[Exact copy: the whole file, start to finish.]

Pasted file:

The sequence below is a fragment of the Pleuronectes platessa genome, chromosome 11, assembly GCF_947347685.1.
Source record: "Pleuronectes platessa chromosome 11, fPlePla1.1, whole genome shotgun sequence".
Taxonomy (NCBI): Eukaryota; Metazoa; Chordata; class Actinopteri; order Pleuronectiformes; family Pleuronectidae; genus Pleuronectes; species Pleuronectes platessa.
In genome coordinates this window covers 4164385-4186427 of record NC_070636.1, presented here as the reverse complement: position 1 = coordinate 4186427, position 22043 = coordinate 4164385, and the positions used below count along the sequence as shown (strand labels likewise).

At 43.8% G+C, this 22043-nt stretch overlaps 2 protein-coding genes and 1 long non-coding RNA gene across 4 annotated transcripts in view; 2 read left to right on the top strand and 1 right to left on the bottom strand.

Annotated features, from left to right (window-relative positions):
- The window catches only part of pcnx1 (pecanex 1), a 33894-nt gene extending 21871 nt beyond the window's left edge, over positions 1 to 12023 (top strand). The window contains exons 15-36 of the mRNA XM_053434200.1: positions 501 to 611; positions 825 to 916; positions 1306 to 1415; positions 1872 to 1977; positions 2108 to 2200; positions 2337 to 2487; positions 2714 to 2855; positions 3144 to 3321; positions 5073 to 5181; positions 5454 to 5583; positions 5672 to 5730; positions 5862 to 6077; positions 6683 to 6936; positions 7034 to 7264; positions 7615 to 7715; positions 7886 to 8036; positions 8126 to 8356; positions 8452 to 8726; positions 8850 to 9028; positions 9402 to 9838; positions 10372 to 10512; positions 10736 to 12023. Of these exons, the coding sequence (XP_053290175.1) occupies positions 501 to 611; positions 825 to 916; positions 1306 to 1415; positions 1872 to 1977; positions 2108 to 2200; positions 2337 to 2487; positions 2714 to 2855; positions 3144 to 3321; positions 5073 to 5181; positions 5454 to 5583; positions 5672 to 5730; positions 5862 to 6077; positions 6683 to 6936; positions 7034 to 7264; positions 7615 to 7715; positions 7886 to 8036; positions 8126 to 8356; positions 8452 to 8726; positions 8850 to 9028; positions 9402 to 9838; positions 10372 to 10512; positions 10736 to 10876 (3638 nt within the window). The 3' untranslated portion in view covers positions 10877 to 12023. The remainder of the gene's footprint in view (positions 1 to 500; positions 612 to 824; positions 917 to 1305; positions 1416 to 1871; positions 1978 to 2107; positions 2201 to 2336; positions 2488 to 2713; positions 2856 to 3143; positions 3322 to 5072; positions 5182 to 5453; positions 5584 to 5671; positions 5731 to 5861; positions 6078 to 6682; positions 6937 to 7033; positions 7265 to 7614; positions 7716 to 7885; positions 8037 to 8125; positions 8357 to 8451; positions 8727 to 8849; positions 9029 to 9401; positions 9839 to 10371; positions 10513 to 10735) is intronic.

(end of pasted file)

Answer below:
The sequence below is a fragment of the Pleuronectes platessa genome, chromosome 11, assembly GCF_947347685.1.
Source record: "Pleuronectes platessa chromosome 11, fPlePla1.1, whole genome shotgun sequence".
Taxonomy (NCBI): Eukaryota; Metazoa; Chordata; class Actinopteri; order Pleuronectiformes; family Pleuronectidae; genus Pleuronectes; species Pleuronectes platessa.
In genome coordinates this window covers 4164385-4186427 of record NC_070636.1, presented here as the reverse complement: position 1 = coordinate 4186427, position 22043 = coordinate 4164385, and the positions used below count along the sequence as shown (strand labels likewise).

At 43.8% G+C, this 22043-nt stretch overlaps 2 protein-coding genes and 1 long non-coding RNA gene across 4 annotated transcripts in view; 2 read left to right on the top strand and 1 right to left on the bottom strand.

Annotated features, from left to right (window-relative positions):
- The window catches only part of pcnx1 (pecanex 1), a 33894-nt gene extending 21871 nt beyond the window's left edge, over positions 1 to 12023 (top strand). The window contains exons 15-36 of the mRNA XM_053434200.1: positions 501 to 611; positions 825 to 916; positions 1306 to 1415; positions 1872 to 1977; positions 2108 to 2200; positions 2337 to 2487; positions 2714 to 2855; positions 3144 to 3321; positions 5073 to 5181; positions 5454 to 5583; positions 5672 to 5730; positions 5862 to 6077; positions 6683 to 6936; positions 7034 to 7264; positions 7615 to 7715; positions 7886 to 8036; positions 8126 to 8356; positions 8452 to 8726; positions 8850 to 9028; positions 9402 to 9838; positions 10372 to 10512; positions 10736 to 12023. Of these exons, the coding sequence (XP_053290175.1) occupies positions 501 to 611; positions 825 to 916; positions 1306 to 1415; positions 1872 to 1977; positions 2108 to 2200; positions 2337 to 2487; positions 2714 to 2855; positions 3144 to 3321; positions 5073 to 5181; positions 5454 to 5583; positions 5672 to 5730; positions 5862 to 6077; positions 6683 to 6936; positions 7034 to 7264; positions 7615 to 7715; positions 7886 to 8036; positions 8126 to 8356; positions 8452 to 8726; positions 8850 to 9028; positions 9402 to 9838; positions 10372 to 10512; positions 10736 to 10876 (3638 nt within the window). The 3' untranslated portion in view covers positions 10877 to 12023. The remainder of the gene's footprint in view (positions 1 to 500; positions 612 to 824; positions 917 to 1305; positions 1416 to 1871; positions 1978 to 2107; positions 2201 to 2336; positions 2488 to 2713; positions 2856 to 3143; positions 3322 to 5072; positions 5182 to 5453; positions 5584 to 5671; positions 5731 to 5861; positions 6078 to 6682; positions 6937 to 7033; positions 7265 to 7614; positions 7716 to 7885; positions 8037 to 8125; positions 8357 to 8451; positions 8727 to 8849; positions 9029 to 9401; positions 9839 to 10371; positions 10513 to 10735) is intronic.